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Dell D687J HBA


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To my knowledge, That is an external SAS card only.

That card was intended to turn a 1U (or other server) into a head for external storage DAS boxes.

 

If I am not mistaken, it is just a Dell Perc H200 (LSI SAS2008) with external ports instead of internal.

If that is the case, you might be able to Reflash it and it should work as a LSI2008 with external ports.

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then it sounds like a good card for your needs.

 

It looks like the card is expander aware, I just cant tell what the maximum number of drives is. It looks like the default firmware can do 16 drives. I would love to see what the LSI firmware can do. I have been considering putting my second unraid on my ESXi. That card would be a viable option for me.

 

I am considering,

1 RPC 2212 esx server head with 2x MV1015's (1 per unraid) and 1x 4-Port SFF-8087 to SFF-8088 Adapter

2 RPC 4224's storage boxes each with a RES2SV240 and a 2-Port SFF-8087 to SFF-8088 Adapter

 

If i do go this route, I would put a raid5 in the head for my datastore.

I would also create unraid cache drives on that array.

I do have a spare 4224 i could use for the head also.

time will tell....

 

 

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  • 1 year later...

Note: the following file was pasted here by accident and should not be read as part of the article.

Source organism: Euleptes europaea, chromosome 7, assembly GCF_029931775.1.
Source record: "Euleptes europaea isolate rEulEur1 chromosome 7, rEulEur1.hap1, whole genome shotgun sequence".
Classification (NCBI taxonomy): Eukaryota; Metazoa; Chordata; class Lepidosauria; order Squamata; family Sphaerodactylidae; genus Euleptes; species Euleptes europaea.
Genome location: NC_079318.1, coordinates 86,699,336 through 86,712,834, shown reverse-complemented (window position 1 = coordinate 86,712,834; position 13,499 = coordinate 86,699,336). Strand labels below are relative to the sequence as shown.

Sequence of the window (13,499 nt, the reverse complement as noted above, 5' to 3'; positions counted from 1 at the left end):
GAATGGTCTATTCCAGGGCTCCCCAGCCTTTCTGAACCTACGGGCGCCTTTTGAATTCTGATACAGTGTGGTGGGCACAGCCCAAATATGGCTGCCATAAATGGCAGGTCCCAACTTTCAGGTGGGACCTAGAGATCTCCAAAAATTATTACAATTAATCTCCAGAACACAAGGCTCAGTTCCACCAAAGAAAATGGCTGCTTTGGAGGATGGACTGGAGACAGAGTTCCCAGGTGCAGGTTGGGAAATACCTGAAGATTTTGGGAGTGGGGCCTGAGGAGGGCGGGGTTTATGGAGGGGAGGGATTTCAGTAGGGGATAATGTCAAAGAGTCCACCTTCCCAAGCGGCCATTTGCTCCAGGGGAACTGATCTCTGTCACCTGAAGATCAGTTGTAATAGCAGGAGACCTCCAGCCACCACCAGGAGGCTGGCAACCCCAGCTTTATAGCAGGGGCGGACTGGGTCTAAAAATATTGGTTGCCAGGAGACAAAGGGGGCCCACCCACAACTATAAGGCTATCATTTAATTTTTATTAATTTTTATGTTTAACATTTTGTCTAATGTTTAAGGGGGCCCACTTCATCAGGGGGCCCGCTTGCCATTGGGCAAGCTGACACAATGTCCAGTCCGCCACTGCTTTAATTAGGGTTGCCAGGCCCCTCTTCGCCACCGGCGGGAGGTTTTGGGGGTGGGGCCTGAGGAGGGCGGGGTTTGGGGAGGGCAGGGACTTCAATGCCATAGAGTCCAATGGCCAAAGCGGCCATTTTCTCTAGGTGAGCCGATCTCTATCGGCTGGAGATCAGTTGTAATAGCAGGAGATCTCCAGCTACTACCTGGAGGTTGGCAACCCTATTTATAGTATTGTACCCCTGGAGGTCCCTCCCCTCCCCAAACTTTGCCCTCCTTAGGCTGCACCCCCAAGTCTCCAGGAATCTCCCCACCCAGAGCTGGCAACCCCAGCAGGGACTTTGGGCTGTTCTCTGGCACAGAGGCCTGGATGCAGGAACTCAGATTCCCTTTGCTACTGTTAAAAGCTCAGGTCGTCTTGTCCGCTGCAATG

To resurrect a dead thread, this card seems to work.  ESXi loads the mpt2sas driver so I would assume that for all functional purposes it is the same as a generic LSI 2008, being on the HCL and all and loading the generic LSI driver.

 

It is a LSI 2008 card, it posts under the LSI boot screen, but DO NOT try to flash it with LSI firmware.

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.... but DO NOT try to flash it with LSI firmware.

 

Care to expand on that?

 

It won't run, the LSI flash utility does not recognize it as a LSI SAS 2008 card.  Also if you happen to delete the SAS ID of the card you will need to figure out how to add it back using the Dell flash utilities because the LSI ones will not do it.  Its all recoverable using the Dell flash utilities, but highly annoying if you delete both your SAS ID and firmware and have to start from there.

 

On a side note, the Dell flash utilities are VERY nice.  It goes through and enumerates all cards then sequentially flashes them.

 

 

 

edit:  Reading johnodon's post I might try it again.

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It won't run, the LSI flash utility does not recognize it as a LSI SAS 2008 card.

 

That may depend on which version of the LSI flash utility you use.

 

As the utility was developed it became more and more obstructive as to what cards it would flash.  I still have a copy of the Linux Installer P5 which is what I used originally to flash my Supermicro card.  Having got the vanilla LSI firmware onto the card, I can now use any version of the flasher - the latest I have tried is P14.

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